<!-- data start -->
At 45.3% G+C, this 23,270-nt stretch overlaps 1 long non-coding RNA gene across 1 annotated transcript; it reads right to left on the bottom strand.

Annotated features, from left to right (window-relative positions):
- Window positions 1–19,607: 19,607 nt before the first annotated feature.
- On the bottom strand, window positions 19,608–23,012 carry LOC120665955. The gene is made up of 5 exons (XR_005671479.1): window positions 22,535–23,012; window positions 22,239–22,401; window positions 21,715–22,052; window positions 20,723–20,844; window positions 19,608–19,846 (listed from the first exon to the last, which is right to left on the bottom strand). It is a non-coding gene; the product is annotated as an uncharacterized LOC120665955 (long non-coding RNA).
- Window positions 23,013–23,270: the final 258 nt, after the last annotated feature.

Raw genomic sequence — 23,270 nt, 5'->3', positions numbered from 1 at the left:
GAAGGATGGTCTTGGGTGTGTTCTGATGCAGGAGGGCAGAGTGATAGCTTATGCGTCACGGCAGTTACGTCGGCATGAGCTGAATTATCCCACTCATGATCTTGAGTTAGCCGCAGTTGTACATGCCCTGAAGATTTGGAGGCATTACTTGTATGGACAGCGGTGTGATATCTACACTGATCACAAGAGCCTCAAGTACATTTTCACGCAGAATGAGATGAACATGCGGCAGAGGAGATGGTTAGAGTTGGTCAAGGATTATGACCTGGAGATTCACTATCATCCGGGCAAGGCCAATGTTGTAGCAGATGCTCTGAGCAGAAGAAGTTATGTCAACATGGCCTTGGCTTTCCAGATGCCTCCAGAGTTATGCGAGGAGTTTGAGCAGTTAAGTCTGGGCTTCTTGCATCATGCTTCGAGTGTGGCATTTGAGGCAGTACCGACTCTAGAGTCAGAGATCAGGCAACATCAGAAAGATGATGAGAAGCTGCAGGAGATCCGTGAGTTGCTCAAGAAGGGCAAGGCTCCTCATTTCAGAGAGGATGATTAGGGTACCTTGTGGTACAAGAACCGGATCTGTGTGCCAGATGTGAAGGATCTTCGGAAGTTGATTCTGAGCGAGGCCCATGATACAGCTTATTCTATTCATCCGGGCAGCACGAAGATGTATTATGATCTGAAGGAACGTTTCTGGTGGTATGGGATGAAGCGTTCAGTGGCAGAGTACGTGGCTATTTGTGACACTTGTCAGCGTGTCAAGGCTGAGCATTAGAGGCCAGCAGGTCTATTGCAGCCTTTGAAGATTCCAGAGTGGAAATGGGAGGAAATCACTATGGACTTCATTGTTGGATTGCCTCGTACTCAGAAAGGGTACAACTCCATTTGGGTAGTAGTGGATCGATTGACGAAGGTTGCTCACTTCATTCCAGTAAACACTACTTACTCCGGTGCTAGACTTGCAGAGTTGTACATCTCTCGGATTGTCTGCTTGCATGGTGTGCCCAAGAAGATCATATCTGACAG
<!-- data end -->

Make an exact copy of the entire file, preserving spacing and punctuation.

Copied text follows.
At 45.3% G+C, this 23,270-nt stretch overlaps 1 long non-coding RNA gene across 1 annotated transcript; it reads right to left on the bottom strand.

Annotated features, from left to right (window-relative positions):
- Window positions 1–19,607: 19,607 nt before the first annotated feature.
- On the bottom strand, window positions 19,608–23,012 carry LOC120665955. The gene is made up of 5 exons (XR_005671479.1): window positions 22,535–23,012; window positions 22,239–22,401; window positions 21,715–22,052; window positions 20,723–20,844; window positions 19,608–19,846 (listed from the first exon to the last, which is right to left on the bottom strand). It is a non-coding gene; the product is annotated as an uncharacterized LOC120665955 (long non-coding RNA).
- Window positions 23,013–23,270: the final 258 nt, after the last annotated feature.

Raw genomic sequence — 23,270 nt, 5'->3', positions numbered from 1 at the left:
GAAGGATGGTCTTGGGTGTGTTCTGATGCAGGAGGGCAGAGTGATAGCTTATGCGTCACGGCAGTTACGTCGGCATGAGCTGAATTATCCCACTCATGATCTTGAGTTAGCCGCAGTTGTACATGCCCTGAAGATTTGGAGGCATTACTTGTATGGACAGCGGTGTGATATCTACACTGATCACAAGAGCCTCAAGTACATTTTCACGCAGAATGAGATGAACATGCGGCAGAGGAGATGGTTAGAGTTGGTCAAGGATTATGACCTGGAGATTCACTATCATCCGGGCAAGGCCAATGTTGTAGCAGATGCTCTGAGCAGAAGAAGTTATGTCAACATGGCCTTGGCTTTCCAGATGCCTCCAGAGTTATGCGAGGAGTTTGAGCAGTTAAGTCTGGGCTTCTTGCATCATGCTTCGAGTGTGGCATTTGAGGCAGTACCGACTCTAGAGTCAGAGATCAGGCAACATCAGAAAGATGATGAGAAGCTGCAGGAGATCCGTGAGTTGCTCAAGAAGGGCAAGGCTCCTCATTTCAGAGAGGATGATTAGGGTACCTTGTGGTACAAGAACCGGATCTGTGTGCCAGATGTGAAGGATCTTCGGAAGTTGATTCTGAGCGAGGCCCATGATACAGCTTATTCTATTCATCCGGGCAGCACGAAGATGTATTATGATCTGAAGGAACGTTTCTGGTGGTATGGGATGAAGCGTTCAGTGGCAGAGTACGTGGCTATTTGTGACACTTGTCAGCGTGTCAAGGCTGAGCATTAGAGGCCAGCAGGTCTATTGCAGCCTTTGAAGATTCCAGAGTGGAAATGGGAGGAAATCACTATGGACTTCATTGTTGGATTGCCTCGTACTCAGAAAGGGTACAACTCCATTTGGGTAGTAGTGGATCGATTGACGAAGGTTGCTCACTTCATTCCAGTAAACACTACTTACTCCGGTGCTAGACTTGCAGAGTTGTACATCTCTCGGATTGTCTGCTTGCATGGTGTGCCCAAGAAGATCATATCTGACAG